I asked him to respond to the description of Momentum by the deputy leader, Tom Watson, as “a rabble”. “I think that Tom was misled. He spoke immediately after Stella Creasy reported two things that were actually untrue. First of all, they hadn’t marched on her house; secondly, although they’d gone to the office, there were no staff inside. And they lit candles outside, it was no big deal . . . I don’t hold it against Tom.” (After publication, Creasy said that she did not claim protesters marched on her house, prompting Lansman to reply: "If I fell for media misinformation, I apologise".) 

Midway through our conversation, Seumas Milne, Corbyn’s strategy and communications director, passed by and cast a sceptical eye at the proceedings. After finishing his phone call, he returned and sat in for ten minutes. Lansman and I discussed Labour’s recent anti-Semitism feud. An atheist Jew, he was sharply critical of Ken Livingstone and has called for the left to abandon its pejorative use of “Zionism”. “Most Jews in Britain don’t see it as an ideology, they see it as indicating support for the existence of Israel as a Jewish state. Most British Jews . . . genuinely support two states, unlike the current government of Israel.” He added: “It’s wrong to talk about Zionism as a single ideology or a homogeneous group of people.”

Lansman was raised in an Orthodox Jewish family in Southgate, north London, and worked on an Israeli kibbutz when he was 16. He wrote in 2014 that it was the “pragmatic anti-Toryism” of a schoolboy “forced to work on A-level essays by candlelight during Heath’s three-day week” that drew him into Labour activism. He added: “Disillusionment with Wilson’s leadership, the IMF crisis and the realisation that Labour members had so little influence on our own government soon pushed me to the left.”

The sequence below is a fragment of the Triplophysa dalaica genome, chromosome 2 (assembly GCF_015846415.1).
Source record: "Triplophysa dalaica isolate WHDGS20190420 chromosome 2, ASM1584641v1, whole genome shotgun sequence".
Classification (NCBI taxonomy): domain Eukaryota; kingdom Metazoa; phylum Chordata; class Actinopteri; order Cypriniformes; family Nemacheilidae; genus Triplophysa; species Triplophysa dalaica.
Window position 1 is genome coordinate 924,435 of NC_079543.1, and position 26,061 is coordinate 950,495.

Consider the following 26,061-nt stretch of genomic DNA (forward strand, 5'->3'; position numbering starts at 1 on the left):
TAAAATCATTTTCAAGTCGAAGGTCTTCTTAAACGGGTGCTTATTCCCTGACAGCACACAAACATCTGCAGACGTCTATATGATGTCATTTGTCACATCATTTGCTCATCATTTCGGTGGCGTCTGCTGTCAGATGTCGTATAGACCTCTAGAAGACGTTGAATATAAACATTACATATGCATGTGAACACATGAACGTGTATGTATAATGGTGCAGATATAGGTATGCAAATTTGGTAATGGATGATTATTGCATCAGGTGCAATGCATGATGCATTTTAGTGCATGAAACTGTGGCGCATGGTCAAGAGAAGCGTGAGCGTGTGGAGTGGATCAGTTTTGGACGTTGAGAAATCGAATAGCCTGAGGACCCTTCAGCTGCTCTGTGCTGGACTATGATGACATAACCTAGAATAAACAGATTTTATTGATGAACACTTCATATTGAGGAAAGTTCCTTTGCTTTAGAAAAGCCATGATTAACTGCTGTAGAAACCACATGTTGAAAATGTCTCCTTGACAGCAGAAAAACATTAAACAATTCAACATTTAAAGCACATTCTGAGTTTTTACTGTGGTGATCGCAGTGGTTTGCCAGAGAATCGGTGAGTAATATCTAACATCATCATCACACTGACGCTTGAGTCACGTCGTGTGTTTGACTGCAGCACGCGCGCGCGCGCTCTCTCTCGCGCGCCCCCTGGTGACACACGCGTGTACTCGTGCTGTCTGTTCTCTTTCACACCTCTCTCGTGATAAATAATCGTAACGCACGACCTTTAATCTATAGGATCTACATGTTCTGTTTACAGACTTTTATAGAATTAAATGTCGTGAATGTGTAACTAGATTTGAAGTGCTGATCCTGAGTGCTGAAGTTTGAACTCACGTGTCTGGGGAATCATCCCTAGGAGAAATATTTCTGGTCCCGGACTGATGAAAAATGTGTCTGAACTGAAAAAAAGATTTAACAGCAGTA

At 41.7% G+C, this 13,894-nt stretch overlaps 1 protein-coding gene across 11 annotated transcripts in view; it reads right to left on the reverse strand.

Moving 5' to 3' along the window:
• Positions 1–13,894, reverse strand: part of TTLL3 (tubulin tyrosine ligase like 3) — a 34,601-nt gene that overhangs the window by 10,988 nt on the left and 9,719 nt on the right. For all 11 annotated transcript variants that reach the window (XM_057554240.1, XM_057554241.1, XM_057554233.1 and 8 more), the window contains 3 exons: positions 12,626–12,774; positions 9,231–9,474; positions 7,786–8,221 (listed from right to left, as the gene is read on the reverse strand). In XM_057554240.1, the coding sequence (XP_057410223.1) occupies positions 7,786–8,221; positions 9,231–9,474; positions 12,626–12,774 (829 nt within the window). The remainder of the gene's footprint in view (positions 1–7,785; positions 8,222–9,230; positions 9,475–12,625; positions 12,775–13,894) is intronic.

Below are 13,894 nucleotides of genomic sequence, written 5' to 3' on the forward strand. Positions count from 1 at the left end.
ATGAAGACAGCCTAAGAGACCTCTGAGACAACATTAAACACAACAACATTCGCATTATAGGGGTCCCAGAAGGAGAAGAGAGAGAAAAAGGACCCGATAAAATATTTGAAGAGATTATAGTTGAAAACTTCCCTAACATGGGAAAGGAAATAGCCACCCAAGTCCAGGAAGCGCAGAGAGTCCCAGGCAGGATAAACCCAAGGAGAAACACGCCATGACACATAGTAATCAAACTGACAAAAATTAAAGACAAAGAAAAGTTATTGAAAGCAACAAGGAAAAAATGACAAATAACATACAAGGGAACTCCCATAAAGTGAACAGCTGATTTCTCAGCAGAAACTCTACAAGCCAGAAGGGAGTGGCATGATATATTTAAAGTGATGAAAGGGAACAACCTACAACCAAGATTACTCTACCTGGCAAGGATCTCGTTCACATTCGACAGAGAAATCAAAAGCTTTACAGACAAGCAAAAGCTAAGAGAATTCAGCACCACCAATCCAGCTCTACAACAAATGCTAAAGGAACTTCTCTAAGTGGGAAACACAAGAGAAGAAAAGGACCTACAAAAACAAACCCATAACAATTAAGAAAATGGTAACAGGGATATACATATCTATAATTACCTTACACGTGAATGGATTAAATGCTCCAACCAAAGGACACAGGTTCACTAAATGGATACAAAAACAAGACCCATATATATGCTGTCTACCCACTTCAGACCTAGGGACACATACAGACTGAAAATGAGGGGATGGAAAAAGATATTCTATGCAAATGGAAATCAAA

Even before Corbyn became leader, some in the party were plotting to remove him. I asked Lansman whether he believed there would be a challenge. “At the moment people clearly feel that a challenge is too risky and I don’t expect the arithmetic to change that much. Jeremy got a massive mandate and he will get a massive vote again . . . We’ve now got 120 local groups around the country. We have the basis for a very well-run operation. Part of my role has been to ensure that Momentum is equipped to campaign to defend the legitimacy of Jeremy’s leadership.” The day after we met, the Times published a YouGov poll showing that support for Corbyn among full Labour members had risen to 64 per cent (up from 49.5 per cent at the time of his election).

Lansman told me that he expected Corbyn to fight the next general election and that suggestions that he plans to hand over the leadership to McDonnell, the shadow chancellor, were “without foundation”. Of the party’s electoral prospects, he said: “I don’t think there’s any leader who would find it easier to win than Jeremy next time.”